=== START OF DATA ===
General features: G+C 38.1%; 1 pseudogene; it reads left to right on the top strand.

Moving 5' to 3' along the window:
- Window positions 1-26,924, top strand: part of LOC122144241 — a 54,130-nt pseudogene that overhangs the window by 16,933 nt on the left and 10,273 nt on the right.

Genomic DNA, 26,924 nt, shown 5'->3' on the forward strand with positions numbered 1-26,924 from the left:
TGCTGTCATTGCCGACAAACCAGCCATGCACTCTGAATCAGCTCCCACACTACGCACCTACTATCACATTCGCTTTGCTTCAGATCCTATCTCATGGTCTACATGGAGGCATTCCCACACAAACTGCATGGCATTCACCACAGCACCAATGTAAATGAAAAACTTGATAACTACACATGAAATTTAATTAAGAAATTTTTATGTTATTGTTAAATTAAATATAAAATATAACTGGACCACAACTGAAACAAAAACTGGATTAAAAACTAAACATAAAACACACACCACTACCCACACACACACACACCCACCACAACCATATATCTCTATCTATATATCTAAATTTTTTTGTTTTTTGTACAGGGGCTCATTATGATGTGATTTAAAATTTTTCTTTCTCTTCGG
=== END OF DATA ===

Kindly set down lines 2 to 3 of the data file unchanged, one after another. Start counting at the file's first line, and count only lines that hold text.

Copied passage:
Moving 5' to 3' along the window:
- Window positions 1-26,924, top strand: part of LOC122144241 — a 54,130-nt pseudogene that overhangs the window by 16,933 nt on the left and 10,273 nt on the right.